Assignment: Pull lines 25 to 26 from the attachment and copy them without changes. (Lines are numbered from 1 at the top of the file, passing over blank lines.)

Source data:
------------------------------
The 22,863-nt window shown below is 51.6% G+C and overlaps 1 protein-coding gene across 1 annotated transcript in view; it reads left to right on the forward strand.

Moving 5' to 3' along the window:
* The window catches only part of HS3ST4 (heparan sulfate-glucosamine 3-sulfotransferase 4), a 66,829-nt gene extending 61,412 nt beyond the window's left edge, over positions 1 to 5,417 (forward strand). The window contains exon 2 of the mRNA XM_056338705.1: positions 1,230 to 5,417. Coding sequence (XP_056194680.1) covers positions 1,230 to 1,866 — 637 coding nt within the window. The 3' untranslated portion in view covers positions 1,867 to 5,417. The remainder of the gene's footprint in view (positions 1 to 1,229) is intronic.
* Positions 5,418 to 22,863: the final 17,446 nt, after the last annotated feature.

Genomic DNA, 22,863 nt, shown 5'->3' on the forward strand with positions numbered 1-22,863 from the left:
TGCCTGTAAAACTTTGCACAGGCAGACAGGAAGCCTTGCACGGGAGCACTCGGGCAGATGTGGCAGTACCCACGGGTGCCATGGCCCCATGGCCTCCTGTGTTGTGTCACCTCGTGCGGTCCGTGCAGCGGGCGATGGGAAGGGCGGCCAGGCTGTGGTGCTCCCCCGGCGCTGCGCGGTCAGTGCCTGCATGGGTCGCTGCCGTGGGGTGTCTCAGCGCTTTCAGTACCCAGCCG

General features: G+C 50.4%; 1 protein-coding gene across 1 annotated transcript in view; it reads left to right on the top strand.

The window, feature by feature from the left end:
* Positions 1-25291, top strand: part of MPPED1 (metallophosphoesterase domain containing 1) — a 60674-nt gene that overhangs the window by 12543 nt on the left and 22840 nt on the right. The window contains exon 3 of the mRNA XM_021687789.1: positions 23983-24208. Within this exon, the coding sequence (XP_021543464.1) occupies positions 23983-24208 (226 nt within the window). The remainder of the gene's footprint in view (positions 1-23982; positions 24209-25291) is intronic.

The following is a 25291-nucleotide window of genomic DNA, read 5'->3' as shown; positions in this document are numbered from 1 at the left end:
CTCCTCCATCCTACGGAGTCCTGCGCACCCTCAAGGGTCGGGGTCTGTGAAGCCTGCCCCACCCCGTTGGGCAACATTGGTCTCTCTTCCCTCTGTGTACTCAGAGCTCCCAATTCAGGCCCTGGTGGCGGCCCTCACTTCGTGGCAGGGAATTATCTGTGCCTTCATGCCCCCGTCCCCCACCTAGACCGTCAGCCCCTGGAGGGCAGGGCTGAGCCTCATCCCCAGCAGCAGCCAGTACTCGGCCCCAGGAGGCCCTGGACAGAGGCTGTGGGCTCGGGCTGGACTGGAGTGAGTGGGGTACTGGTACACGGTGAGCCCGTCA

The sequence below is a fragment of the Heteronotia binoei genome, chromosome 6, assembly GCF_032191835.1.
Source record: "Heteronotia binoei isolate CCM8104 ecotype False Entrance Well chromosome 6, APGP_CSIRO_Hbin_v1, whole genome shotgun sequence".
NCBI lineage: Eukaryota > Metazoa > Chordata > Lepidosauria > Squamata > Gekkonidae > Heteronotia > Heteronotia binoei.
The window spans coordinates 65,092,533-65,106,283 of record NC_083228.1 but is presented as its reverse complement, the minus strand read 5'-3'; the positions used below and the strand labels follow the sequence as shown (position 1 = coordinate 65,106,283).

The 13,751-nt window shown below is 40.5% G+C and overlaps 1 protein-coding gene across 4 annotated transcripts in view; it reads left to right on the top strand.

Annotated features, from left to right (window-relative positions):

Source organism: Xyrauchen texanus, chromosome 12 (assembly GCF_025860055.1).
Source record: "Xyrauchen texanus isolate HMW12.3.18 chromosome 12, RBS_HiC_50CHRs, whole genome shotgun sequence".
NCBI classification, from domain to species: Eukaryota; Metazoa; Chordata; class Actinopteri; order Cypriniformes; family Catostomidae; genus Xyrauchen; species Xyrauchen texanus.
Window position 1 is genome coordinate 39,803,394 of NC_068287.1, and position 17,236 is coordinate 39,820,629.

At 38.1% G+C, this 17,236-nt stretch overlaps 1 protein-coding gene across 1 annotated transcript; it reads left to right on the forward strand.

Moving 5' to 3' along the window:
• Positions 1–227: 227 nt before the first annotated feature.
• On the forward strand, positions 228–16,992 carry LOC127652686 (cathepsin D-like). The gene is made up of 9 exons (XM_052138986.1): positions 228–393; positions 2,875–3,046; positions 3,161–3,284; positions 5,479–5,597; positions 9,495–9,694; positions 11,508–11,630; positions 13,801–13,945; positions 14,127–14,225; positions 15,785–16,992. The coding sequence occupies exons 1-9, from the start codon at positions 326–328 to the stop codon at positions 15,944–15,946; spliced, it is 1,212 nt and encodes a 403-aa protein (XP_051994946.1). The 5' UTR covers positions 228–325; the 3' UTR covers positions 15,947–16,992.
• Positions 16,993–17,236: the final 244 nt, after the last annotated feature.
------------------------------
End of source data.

• On the forward strand, positions 228–16,992 carry LOC127652686 (cathepsin D-like). The gene is made up of 9 exons (XM_052138986.1): positions 228–393; positions 2,875–3,046; positions 3,161–3,284; positions 5,479–5,597; positions 9,495–9,694; positions 11,508–11,630; positions 13,801–13,945; positions 14,127–14,225; positions 15,785–16,992. The coding sequence occupies exons 1-9, from the start codon at positions 326–328 to the stop codon at positions 15,944–15,946; spliced, it is 1,212 nt and encodes a 403-aa protein (XP_051994946.1). The 5' UTR covers positions 228–325; the 3' UTR covers positions 15,947–16,992.
• Positions 16,993–17,236: the final 244 nt, after the last annotated feature.